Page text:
Live For Live Music: It’s been hard to “live for live music” lately. We need this. We need you back, sir. Can you give us any sneak peeks into this weekend fun? Are there any themes?
Vince Herman: The theme is, “Hey! Let’s play our first shows since March 11th.” That’s enough. There’ll be costumes but honestly, we’re just really happy to be playing music and just getting back to that is going to be enough. It’ll be enough to just feel good playing music again.
Live For Live Music: This has to be the weirdest break between shows of your entire career.
Vince Herman: It’s been an a pretty amazing journey. Like I said, our last gig was March 11th in Durango. It was the first night of a two week tour that ended on the first night. When this first started, I went into deep isolation for three or four months. I started getting into streaming and doing solo stuff live. It felt like addressing thirty years of technology that I’d ignored and trying to get caught up to it in one fell swoop.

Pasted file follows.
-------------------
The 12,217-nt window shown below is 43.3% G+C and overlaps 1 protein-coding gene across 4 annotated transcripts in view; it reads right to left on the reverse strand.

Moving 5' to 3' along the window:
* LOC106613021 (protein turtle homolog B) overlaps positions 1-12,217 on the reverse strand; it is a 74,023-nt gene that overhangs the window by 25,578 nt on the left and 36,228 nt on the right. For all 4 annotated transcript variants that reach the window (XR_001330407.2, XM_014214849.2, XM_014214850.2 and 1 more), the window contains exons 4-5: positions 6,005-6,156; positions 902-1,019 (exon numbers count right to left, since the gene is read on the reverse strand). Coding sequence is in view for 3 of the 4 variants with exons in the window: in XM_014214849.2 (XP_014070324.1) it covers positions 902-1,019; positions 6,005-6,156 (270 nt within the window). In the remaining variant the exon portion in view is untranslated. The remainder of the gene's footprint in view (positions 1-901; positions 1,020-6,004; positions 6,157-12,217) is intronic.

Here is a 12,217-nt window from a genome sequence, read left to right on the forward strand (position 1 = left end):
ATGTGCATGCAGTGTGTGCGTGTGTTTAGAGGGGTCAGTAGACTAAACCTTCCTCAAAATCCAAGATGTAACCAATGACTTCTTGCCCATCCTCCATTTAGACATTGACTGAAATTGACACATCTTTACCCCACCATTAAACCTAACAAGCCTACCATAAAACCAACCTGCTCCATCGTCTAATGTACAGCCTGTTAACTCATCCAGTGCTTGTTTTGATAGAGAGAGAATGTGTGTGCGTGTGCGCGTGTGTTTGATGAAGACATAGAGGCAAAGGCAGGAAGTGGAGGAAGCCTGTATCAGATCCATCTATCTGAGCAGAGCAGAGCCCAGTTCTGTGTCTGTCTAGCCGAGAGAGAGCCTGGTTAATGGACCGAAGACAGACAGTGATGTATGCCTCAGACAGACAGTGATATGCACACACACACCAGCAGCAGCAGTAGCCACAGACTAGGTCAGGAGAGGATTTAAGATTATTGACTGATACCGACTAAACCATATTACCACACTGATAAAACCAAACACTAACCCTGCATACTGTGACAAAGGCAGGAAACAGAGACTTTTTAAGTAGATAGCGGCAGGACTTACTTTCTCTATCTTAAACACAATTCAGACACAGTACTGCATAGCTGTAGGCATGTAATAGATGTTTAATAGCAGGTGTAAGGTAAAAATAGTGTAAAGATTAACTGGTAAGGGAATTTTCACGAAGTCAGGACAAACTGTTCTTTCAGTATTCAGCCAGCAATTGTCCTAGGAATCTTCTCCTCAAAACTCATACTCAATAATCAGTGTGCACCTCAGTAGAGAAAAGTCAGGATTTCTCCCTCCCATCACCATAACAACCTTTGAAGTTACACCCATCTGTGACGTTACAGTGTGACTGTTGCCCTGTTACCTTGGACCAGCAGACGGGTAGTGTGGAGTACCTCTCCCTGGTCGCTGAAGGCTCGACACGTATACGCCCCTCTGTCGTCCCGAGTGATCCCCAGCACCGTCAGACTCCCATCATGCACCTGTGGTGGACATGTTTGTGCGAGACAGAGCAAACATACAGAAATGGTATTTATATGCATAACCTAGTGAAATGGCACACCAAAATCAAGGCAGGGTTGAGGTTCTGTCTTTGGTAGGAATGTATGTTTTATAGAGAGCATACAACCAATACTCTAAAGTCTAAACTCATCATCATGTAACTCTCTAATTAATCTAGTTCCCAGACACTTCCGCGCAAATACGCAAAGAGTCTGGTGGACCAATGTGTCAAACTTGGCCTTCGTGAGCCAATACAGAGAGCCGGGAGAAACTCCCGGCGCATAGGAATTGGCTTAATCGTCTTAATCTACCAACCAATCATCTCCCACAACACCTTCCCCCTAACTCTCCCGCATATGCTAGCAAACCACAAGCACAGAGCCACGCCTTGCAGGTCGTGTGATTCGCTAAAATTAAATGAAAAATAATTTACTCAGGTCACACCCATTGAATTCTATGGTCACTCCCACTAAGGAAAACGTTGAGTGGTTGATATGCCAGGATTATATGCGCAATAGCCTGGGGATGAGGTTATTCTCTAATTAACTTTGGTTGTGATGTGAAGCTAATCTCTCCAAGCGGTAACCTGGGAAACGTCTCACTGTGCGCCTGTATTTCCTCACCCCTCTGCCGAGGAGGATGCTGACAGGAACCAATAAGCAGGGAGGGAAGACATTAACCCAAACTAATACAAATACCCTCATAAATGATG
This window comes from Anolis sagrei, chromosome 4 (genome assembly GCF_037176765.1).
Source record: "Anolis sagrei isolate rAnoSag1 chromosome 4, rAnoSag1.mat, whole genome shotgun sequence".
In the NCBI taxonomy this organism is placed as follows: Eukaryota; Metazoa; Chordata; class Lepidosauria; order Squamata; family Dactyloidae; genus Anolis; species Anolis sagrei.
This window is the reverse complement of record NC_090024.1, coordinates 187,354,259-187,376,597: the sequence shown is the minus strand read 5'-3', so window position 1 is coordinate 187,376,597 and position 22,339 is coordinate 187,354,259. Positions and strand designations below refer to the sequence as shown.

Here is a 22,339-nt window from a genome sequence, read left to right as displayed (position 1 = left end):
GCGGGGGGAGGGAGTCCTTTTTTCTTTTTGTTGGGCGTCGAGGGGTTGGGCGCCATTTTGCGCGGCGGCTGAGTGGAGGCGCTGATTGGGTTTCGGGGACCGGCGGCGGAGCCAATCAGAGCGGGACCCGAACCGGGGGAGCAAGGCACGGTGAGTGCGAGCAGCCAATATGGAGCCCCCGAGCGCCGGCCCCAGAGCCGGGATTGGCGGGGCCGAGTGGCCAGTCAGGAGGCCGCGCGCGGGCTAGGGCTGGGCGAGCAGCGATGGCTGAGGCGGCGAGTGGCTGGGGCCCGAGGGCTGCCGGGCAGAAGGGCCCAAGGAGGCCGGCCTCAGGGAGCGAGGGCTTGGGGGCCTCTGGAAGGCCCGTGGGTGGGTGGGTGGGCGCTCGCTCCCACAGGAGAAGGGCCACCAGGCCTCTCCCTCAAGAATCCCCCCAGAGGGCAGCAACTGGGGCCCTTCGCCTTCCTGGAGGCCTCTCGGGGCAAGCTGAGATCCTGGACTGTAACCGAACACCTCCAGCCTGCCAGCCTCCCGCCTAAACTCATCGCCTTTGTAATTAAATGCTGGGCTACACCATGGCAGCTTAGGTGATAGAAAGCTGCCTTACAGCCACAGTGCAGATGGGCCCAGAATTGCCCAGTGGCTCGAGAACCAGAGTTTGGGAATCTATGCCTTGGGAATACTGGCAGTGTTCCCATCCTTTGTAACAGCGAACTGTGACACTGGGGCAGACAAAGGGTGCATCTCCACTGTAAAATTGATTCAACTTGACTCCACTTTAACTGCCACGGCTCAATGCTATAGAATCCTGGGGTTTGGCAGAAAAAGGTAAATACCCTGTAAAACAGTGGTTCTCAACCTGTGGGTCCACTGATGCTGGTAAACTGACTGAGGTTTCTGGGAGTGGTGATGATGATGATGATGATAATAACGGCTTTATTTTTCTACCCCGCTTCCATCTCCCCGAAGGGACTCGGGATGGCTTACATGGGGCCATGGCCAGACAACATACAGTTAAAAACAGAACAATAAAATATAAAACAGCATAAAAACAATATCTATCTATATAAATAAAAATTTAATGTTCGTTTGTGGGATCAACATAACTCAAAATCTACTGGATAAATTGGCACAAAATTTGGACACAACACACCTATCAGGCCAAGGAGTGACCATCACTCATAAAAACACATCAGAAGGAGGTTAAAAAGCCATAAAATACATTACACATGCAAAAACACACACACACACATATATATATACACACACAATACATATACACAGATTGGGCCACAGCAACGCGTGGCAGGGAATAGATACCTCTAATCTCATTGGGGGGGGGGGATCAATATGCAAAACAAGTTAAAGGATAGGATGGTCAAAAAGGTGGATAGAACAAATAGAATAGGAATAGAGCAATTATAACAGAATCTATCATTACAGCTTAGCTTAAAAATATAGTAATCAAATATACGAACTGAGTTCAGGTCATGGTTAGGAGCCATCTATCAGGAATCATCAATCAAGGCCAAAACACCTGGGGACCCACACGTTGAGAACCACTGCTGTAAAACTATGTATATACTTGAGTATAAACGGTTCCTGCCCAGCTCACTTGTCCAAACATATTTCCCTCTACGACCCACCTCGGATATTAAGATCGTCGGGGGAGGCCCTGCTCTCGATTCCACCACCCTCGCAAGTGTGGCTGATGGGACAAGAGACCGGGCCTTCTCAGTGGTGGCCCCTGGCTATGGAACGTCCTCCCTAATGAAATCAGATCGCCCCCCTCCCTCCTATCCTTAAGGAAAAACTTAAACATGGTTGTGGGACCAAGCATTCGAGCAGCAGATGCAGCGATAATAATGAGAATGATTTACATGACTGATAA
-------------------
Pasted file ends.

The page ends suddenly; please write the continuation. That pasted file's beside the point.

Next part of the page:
Eventually, I just lost all my ability to even think about all that kinda stuff, so I had to get out of here. So I bought an RV and headed out to the west coast and saw some of my friends out there. It really brought me back into the world. The only one I had been interacting with was myself on my cell phone screen. I actually got a summer in… but now it’s time to go back. Back into the bubble.
Live For Live Music: Leftover Salmon is getting ready to drop a massive vinyl box set to help give us locked-down bubble-dwellers something to help keep the party going.
Vince Herman: Yeah, from what I hear, those all got shipped out yesterday. What an adventure that’s been. Last fall there was a fire in one of the two places in the world that make vinyl for records, so the supply chain for vinyl got all convoluted. Then, Covid hit and the rest of the supply chain went out. The printing, all the insert and special treats… everything was thrown off. We’re incredibly late with delivering this but after thirty years, I guess another half year isn’t gonna hurt [laughs].
Live For Live Music: The cool people are never on time. Besides… it’s Covid Times. This is the perfect year for everything to get wrong. That said, we’ve got a chance to start fresh.